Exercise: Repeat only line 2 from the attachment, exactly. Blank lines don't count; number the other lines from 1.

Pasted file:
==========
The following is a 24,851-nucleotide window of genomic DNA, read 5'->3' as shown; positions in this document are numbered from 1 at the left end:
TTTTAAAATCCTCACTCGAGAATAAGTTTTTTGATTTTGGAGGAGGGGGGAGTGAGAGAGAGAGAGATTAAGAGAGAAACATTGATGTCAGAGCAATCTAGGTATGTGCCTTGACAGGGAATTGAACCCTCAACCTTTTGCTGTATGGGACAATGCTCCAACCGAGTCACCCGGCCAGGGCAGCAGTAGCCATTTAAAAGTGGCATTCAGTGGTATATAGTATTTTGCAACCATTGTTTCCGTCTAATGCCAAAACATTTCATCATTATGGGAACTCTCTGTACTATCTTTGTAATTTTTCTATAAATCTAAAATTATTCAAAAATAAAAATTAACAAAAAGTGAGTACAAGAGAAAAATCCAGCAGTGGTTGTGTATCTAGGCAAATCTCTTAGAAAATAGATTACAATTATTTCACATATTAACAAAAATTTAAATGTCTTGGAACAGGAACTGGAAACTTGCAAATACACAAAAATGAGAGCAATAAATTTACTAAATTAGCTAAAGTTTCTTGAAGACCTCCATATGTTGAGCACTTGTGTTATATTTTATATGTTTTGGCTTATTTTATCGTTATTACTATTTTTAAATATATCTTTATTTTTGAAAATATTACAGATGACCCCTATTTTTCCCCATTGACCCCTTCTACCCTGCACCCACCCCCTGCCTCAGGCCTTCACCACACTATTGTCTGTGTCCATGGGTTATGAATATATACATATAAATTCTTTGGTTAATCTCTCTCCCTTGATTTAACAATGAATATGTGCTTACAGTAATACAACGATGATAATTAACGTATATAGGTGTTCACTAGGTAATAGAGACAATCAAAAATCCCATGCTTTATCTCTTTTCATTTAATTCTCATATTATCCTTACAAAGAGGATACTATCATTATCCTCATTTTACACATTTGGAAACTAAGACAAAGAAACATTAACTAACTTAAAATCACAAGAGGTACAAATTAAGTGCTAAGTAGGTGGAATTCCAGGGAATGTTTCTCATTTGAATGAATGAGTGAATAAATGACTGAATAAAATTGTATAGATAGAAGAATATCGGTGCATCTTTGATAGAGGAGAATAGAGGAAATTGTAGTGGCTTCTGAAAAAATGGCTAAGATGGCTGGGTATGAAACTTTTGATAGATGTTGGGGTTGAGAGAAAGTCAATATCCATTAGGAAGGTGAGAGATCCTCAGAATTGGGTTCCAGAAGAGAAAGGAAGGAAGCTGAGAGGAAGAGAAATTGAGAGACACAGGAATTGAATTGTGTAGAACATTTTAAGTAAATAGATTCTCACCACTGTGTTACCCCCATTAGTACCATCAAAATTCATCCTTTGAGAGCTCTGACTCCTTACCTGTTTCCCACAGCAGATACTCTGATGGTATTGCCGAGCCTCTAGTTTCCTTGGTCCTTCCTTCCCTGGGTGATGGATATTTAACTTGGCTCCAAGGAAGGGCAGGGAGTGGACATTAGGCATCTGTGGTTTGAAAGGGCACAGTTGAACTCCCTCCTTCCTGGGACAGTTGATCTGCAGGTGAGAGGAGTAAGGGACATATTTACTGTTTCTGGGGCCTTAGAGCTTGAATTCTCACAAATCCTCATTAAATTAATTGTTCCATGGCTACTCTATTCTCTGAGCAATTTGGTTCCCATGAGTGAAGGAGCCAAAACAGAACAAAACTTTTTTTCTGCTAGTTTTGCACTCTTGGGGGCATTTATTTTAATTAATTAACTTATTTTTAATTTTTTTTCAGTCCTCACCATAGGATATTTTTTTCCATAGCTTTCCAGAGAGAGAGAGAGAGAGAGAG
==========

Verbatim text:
TTTTAAAATCCTCACTCGAGAATAAGTTTTTTGATTTTGGAGGAGGGGGGAGTGAGAGAGAGAGAGATTAAGAGAGAAACATTGATGTCAGAGCAATCTAGGTATGTGCCTTGACAGGGAATTGAACCCTCAACCTTTTGCTGTATGGGACAATGCTCCAACCGAGTCACCCGGCCAGGGCAGCAGTAGCCATTTAAAAGTGGCATTCAGTGGTATATAGTATTTTGCAACCATTGTTTCCGTCTAATGCCAAAACATTTCATCATTATGGGAACTCTCTGTACTATCTTTGTAATTTTTCTATAAATCTAAAATTATTCAAAAATAAAAATTAACAAAAAGTGAGTACAAGAGAAAAATCCAGCAGTGGTTGTGTATCTAGGCAAATCTCTTAGAAAATAGATTACAATTATTTCACATATTAACAAAAATTTAAATGTCTTGGAACAGGAACTGGAAACTTGCAAATACACAAAAATGAGAGCAATAAATTTACTAAATTAGCTAAAGTTTCTTGAAGACCTCCATATGTTGAGCACTTGTGTTATATTTTATATGTTTTGGCTTATTTTATCGTTATTACTATTTTTAAATATATCTTTATTTTTGAAAATATTACAGATGACCCCTATTTTTCCCCATTGACCCCTTCTACCCTGCACCCACCCCCTGCCTCAGGCCTTCACCACACTATTGTCTGTGTCCATGGGTTATGAATATATACATATAAATTCTTTGGTTAATCTCTCTCCCTTGATTTAACAATGAATATGTGCTTACAGTAATACAACGATGATAATTAACGTATATAGGTGTTCACTAGGTAATAGAGACAATCAAAAATCCCATGCTTTATCTCTTTTCATTTAATTCTCATATTATCCTTACAAAGAGGATACTATCATTATCCTCATTTTACACATTTGGAAACTAAGACAAAGAAACATTAACTAACTTAAAATCACAAGAGGTACAAATTAAGTGCTAAGTAGGTGGAATTCCAGGGAATGTTTCTCATTTGAATGAATGAGTGAATAAATGACTGAATAAAATTGTATAGATAGAAGAATATCGGTGCATCTTTGATAGAGGAGAATAGAGGAAATTGTAGTGGCTTCTGAAAAAATGGCTAAGATGGCTGGGTATGAAACTTTTGATAGATGTTGGGGTTGAGAGAAAGTCAATATCCATTAGGAAGGTGAGAGATCCTCAGAATTGGGTTCCAGAAGAGAAAGGAAGGAAGCTGAGAGGAAGAGAAATTGAGAGACACAGGAATTGAATTGTGTAGAACATTTTAAGTAAATAGATTCTCACCACTGTGTTACCCCCATTAGTACCATCAAAATTCATCCTTTGAGAGCTCTGACTCCTTACCTGTTTCCCACAGCAGATACTCTGATGGTATTGCCGAGCCTCTAGTTTCCTTGGTCCTTCCTTCCCTGGGTGATGGATATTTAACTTGGCTCCAAGGAAGGGCAGGGAGTGGACATTAGGCATCTGTGGTTTGAAAGGGCACAGTTGAACTCCCTCCTTCCTGGGACAGTTGATCTGCAGGTGAGAGGAGTAAGGGACATATTTACTGTTTCTGGGGCCTTAGAGCTTGAATTCTCACAAATCCTCATTAAATTAATTGTTCCATGGCTACTCTATTCTCTGAGCAATTTGGTTCCCATGAGTGAAGGAGCCAAAACAGAACAAAACTTTTTTTCTGCTAGTTTTGCACTCTTGGGGGCATTTATTTTAATTAATTAACTTATTTTTAATTTTTTTTCAGTCCTCACCATAGGATATTTTTTTCCATAGCTTTCCAGAGAGAGAGAGAGAGAGAGAG